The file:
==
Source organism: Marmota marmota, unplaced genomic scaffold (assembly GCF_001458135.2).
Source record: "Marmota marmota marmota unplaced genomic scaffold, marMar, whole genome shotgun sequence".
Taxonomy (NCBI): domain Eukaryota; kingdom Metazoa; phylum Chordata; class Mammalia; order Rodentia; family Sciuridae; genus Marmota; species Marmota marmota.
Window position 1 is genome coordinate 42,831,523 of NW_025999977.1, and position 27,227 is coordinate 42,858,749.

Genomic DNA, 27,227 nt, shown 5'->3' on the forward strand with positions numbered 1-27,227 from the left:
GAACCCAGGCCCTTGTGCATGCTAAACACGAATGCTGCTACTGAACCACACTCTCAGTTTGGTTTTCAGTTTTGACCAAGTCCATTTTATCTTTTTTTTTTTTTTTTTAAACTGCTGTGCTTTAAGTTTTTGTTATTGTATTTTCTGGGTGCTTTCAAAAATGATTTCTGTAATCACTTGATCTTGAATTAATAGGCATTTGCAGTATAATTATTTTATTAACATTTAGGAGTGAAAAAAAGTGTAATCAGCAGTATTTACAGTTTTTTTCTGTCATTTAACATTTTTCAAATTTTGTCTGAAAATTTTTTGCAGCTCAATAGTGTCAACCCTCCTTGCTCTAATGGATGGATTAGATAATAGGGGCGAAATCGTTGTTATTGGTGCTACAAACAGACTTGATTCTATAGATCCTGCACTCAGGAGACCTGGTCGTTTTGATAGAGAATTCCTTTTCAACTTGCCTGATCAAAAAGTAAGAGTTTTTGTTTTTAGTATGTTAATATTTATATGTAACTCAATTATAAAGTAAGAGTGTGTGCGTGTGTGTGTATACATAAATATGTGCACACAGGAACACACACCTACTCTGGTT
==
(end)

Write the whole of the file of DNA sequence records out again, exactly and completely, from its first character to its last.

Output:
Source organism: Marmota marmota, unplaced genomic scaffold (assembly GCF_001458135.2).
Source record: "Marmota marmota marmota unplaced genomic scaffold, marMar, whole genome shotgun sequence".
Taxonomy (NCBI): domain Eukaryota; kingdom Metazoa; phylum Chordata; class Mammalia; order Rodentia; family Sciuridae; genus Marmota; species Marmota marmota.
Window position 1 is genome coordinate 42,831,523 of NW_025999977.1, and position 27,227 is coordinate 42,858,749.

Genomic DNA, 27,227 nt, shown 5'->3' on the forward strand with positions numbered 1-27,227 from the left:
GAACCCAGGCCCTTGTGCATGCTAAACACGAATGCTGCTACTGAACCACACTCTCAGTTTGGTTTTCAGTTTTGACCAAGTCCATTTTATCTTTTTTTTTTTTTTTTTAAACTGCTGTGCTTTAAGTTTTTGTTATTGTATTTTCTGGGTGCTTTCAAAAATGATTTCTGTAATCACTTGATCTTGAATTAATAGGCATTTGCAGTATAATTATTTTATTAACATTTAGGAGTGAAAAAAAGTGTAATCAGCAGTATTTACAGTTTTTTTCTGTCATTTAACATTTTTCAAATTTTGTCTGAAAATTTTTTGCAGCTCAATAGTGTCAACCCTCCTTGCTCTAATGGATGGATTAGATAATAGGGGCGAAATCGTTGTTATTGGTGCTACAAACAGACTTGATTCTATAGATCCTGCACTCAGGAGACCTGGTCGTTTTGATAGAGAATTCCTTTTCAACTTGCCTGATCAAAAAGTAAGAGTTTTTGTTTTTAGTATGTTAATATTTATATGTAACTCAATTATAAAGTAAGAGTGTGTGCGTGTGTGTGTATACATAAATATGTGCACACAGGAACACACACCTACTCTGGTT